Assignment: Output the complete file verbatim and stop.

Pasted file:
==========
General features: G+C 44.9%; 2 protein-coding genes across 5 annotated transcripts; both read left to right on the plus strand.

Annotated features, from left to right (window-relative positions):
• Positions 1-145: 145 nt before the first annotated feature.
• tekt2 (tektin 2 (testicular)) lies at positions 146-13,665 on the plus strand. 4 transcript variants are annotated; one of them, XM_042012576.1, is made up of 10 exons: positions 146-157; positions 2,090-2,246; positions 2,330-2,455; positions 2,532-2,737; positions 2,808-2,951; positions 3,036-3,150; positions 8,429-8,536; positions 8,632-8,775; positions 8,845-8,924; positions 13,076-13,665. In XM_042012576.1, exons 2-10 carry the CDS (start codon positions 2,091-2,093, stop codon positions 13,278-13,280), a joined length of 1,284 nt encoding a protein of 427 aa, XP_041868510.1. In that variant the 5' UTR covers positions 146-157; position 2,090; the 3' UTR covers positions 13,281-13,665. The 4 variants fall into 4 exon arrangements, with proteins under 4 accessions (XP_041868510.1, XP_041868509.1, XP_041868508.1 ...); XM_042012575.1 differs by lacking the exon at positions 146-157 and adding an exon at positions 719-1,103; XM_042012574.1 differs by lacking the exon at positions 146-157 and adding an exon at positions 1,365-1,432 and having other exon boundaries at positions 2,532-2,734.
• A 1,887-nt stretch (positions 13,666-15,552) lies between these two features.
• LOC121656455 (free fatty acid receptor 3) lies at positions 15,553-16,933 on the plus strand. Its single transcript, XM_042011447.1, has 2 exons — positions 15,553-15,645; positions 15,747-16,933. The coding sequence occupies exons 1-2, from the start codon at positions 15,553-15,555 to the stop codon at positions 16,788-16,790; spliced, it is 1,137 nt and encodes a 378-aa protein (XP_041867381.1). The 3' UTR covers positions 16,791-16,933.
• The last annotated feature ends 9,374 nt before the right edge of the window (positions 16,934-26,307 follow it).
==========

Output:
General features: G+C 44.9%; 2 protein-coding genes across 5 annotated transcripts; both read left to right on the plus strand.

Annotated features, from left to right (window-relative positions):
• Positions 1-145: 145 nt before the first annotated feature.
• tekt2 (tektin 2 (testicular)) lies at positions 146-13,665 on the plus strand. 4 transcript variants are annotated; one of them, XM_042012576.1, is made up of 10 exons: positions 146-157; positions 2,090-2,246; positions 2,330-2,455; positions 2,532-2,737; positions 2,808-2,951; positions 3,036-3,150; positions 8,429-8,536; positions 8,632-8,775; positions 8,845-8,924; positions 13,076-13,665. In XM_042012576.1, exons 2-10 carry the CDS (start codon positions 2,091-2,093, stop codon positions 13,278-13,280), a joined length of 1,284 nt encoding a protein of 427 aa, XP_041868510.1. In that variant the 5' UTR covers positions 146-157; position 2,090; the 3' UTR covers positions 13,281-13,665. The 4 variants fall into 4 exon arrangements, with proteins under 4 accessions (XP_041868510.1, XP_041868509.1, XP_041868508.1 ...); XM_042012575.1 differs by lacking the exon at positions 146-157 and adding an exon at positions 719-1,103; XM_042012574.1 differs by lacking the exon at positions 146-157 and adding an exon at positions 1,365-1,432 and having other exon boundaries at positions 2,532-2,734.
• A 1,887-nt stretch (positions 13,666-15,552) lies between these two features.
• LOC121656455 (free fatty acid receptor 3) lies at positions 15,553-16,933 on the plus strand. Its single transcript, XM_042011447.1, has 2 exons — positions 15,553-15,645; positions 15,747-16,933. The coding sequence occupies exons 1-2, from the start codon at positions 15,553-15,555 to the stop codon at positions 16,788-16,790; spliced, it is 1,137 nt and encodes a 378-aa protein (XP_041867381.1). The 3' UTR covers positions 16,791-16,933.
• The last annotated feature ends 9,374 nt before the right edge of the window (positions 16,934-26,307 follow it).